132

Will the following code result in a deadlock using C# on .NET?

 class MyClass
 {
    private object lockObj = new object();

    public void Foo()
    {
        lock(lockObj)
        { 
             Bar();
        }
    }

    public void Bar()
    {
        lock(lockObj)
        { 
          // Do something 
        }
    }       
 }
3
  • 7
    Might we consider changing the title of this question - perhaps to something like the recently-closed Why do nested locks not cause a deadlock? As it stands, the title seems almost designed to prevent people from discovering it. Feb 17, 2011 at 21:59
  • 14
    Actually I found this based on the search word 'reentrant', and it answered my question. If it's a dup question, that's a different issue...
    – emfurry
    Oct 5, 2011 at 16:17
  • I agree with @JeffSternal comment this question assumes the person searching for the question is already familiar with "Re-entrant" locks. Another duplication question I think had a good title for this: stackoverflow.com/questions/3687505/…
    – Luis Perez
    Jun 16, 2014 at 16:03

4 Answers 4

168

No, not as long as you are locking on the same object. The recursive code effectively already has the lock and so can continue unhindered.

lock(object) {...} is shorthand for using the Monitor class. As Marc points out, Monitor allows re-entrancy, so repeated attempts to lock on an object on which the current thread already has a lock will work just fine.

If you start locking on different objects, that's when you have to be careful. Pay particular attention to:

  • Always acquire locks on a given number of objects in the same sequence.
  • Always release locks in the reverse sequence to how you acquire them.

If you break either of these rules you're pretty much guaranteed to get deadlock issues at some point.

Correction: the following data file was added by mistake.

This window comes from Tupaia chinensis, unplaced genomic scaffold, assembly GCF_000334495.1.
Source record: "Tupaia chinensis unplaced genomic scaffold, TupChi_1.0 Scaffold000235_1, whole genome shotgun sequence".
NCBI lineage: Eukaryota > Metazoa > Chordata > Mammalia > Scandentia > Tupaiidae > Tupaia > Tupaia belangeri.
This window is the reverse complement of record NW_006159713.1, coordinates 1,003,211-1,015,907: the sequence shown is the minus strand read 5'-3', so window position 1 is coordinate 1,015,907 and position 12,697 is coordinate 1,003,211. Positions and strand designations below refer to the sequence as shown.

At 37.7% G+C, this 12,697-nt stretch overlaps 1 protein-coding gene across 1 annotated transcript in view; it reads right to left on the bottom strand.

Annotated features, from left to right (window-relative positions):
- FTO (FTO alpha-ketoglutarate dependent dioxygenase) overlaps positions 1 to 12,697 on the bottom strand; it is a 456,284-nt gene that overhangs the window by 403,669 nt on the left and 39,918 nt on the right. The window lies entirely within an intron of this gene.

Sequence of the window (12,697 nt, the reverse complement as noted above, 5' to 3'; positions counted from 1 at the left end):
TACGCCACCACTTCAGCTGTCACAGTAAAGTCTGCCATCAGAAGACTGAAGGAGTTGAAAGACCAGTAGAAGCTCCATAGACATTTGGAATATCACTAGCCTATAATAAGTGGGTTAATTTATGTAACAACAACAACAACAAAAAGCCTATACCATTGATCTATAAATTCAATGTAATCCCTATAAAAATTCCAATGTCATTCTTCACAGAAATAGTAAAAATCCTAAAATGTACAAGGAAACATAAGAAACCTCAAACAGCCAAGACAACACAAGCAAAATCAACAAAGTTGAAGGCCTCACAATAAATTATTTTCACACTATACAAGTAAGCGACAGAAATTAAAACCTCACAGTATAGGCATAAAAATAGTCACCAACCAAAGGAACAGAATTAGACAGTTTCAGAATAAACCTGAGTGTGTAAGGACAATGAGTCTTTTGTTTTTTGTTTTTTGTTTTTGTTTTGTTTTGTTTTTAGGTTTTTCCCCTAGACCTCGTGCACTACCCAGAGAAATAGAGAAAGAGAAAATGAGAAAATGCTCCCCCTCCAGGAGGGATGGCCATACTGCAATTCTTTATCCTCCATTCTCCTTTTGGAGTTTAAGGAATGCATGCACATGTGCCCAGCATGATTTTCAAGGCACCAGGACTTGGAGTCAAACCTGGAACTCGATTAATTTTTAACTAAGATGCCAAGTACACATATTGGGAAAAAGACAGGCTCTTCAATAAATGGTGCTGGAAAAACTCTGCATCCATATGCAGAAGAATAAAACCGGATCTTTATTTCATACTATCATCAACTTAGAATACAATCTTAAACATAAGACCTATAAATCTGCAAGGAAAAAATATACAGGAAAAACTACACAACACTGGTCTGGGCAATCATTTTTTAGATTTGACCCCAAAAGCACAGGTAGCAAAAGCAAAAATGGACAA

Here is one good webpage describing thread synchronisation in .NET: http://dotnetdebug.net/2005/07/20/monitor-class-avoiding-deadlocks/

Also, lock on as few objects at a time as possible. Consider applying coarse-grained locks where possible. The idea being that if you can write your code such that there is an object graph and you can acquire locks on the root of that object graph, then do so. This means you have one lock on that root object and therefore don't have to worry so much about the sequence in which you acquire/release locks.

(One further note, your example isn't technically recursive. For it to be recursive, Bar() would have to call itself, typically as part of an iteration.)

6
  • 1
    Especially in different sequences. Dec 24, 2008 at 17:45
  • 6
    Re recursion; indeed; for Guy's benefit, the term is re-entrant Dec 24, 2008 at 17:48
  • Thanks for the clarification on the terminology - I've edited and corrected the question.
    – Guy
    Dec 24, 2008 at 18:43
  • This question seems to get quite a bit of attention so I've updated my answer with a couple of other notes that I've come up with since I first wrote it. Apr 20, 2011 at 11:33
  • 1
    Actually, I don't think the order in which you release locks matters. The order in which you choose them definitely does, but as long as releasing the lock isn't conditional upon anything (you can release at any time), you should be fine as long as you release all the locks that you have acquired.
    – bobroxsox
    Jun 12, 2014 at 23:20
22

Well, Monitor allows re-entrancy, so you can't deadlock yourself... so no: it shouldn't do

8

If a thread is already holding a lock, then it will not block itself. The .Net framework ensures this. You only have to make sure that two threads do not attempt to aquire the same two locks out of sequence by whatever code paths.

The same thread can aquire the same lock multiple times, but you have to make sure you release the lock the same number of times that you aquire it. Of course, as long as you are using the "lock" keyword to accomplish this, it happens automatically.

3
  • Note that that's true for monitors, but not necessarily other kinds of lock.
    – Jon Skeet
    Dec 24, 2008 at 19:31
  • (Not wishing to imply that you didn't know that, of course - just that it's an important distinction :)
    – Jon Skeet
    Dec 24, 2008 at 19:34
  • That's a good point. I was actually going to change "lock" to "monitor" throughout, but then I got distracted. And lazy. And the behavior is also true for Windows mutex kernal objects, so I figured, close enough! Dec 25, 2008 at 1:49
5

No, this code will not have dead locks. If you really want to create deadlock simplest one requires at-least 2 resources. Consider dog and the bone scenario.

  1. A dog has full control over 1 bone so any other dog has to wait.
  2. 2 dog with 2 bones are minimum required to create a deadlock when they lock their bones respectively and seek others bone too.

.. so on and so forth n dogs and m bones and cause more sophisticated deadlocks.

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